When you are a beginner, the flute just sounds like a flute and it takes time for your hearing to be able to discern subtle differences. You can obviously hear the differences between high and low or loud and soft. But at these extremes there are also qualities which we describe as "colour". For example low notes where the air stream is slower and the lips more open tend to sound more fluffy, airy and with a diffuse quality; what could be called warm or breathy. Top register notes where the lips are more closed and the air stream is faster can be called brighter, more hard and edgy. Some teachers ascribe actual colours to these sounds; "smokey grey", "rich red velvet", "bright yellow" etc.
As you develop more control of your embouchure and breath you will be able to carry the soft and warm quality of the sound in the low register further up into the middle and high registers. Also you will gradually learn how to continue the clear and focused sound of the top register into the low register. Along with this improved technical skill your ability to hear subtle differences in tone qualities will improve.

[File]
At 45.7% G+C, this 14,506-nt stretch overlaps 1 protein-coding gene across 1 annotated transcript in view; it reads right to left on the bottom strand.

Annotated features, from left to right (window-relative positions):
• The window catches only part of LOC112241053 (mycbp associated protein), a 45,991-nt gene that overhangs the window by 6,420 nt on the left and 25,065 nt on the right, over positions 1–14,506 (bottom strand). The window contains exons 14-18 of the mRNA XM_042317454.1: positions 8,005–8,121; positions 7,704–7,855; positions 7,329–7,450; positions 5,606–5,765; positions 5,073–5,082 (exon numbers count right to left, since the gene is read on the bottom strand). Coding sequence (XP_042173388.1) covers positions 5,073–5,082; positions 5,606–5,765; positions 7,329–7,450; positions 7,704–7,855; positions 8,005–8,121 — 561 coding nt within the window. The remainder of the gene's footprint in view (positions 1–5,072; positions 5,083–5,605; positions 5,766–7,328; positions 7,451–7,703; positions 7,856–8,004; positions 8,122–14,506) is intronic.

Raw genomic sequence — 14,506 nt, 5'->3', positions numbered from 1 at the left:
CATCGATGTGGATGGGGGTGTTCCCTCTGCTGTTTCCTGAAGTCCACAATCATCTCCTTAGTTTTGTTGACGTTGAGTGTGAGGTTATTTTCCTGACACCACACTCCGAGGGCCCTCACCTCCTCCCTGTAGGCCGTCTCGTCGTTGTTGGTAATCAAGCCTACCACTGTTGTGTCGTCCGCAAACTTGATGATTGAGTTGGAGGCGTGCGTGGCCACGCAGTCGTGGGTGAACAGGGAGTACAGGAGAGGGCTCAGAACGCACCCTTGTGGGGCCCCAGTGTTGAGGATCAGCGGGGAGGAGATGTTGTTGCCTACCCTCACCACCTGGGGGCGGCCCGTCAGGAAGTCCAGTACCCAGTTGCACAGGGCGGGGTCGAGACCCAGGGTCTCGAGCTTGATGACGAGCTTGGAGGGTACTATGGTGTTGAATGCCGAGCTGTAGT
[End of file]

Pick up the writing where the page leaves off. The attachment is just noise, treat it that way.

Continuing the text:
Another ingredient of tone colour is vibrato which you need to be able to control and vary. (See chapter X, page x)
The main purpose of vibrato is to make the sound more interesting and to highlight and to draw attention to the important notes. Too constant and unvarying a vibrato quickly becomes boring so you need to decide when to use vibrato and when to play with a straighter sound. An intense vibrato can help to make loud dynamics seem even louder and therefore help your sound project, but again, it can sound boring if over-used. The flute sound which was the dominant style of playing from about 1950 to 1990 is often described as a "rich" tone colour. It has an obvious vibrato, quite wide and fast, along with an edgy tone production. Since then there has been a move away from this style. Vibrato is an important technique but must be used with care.
So to sum up, tone colour is a combination of the amount of air you use, how you direct that air, plus the speed and width of vibrato.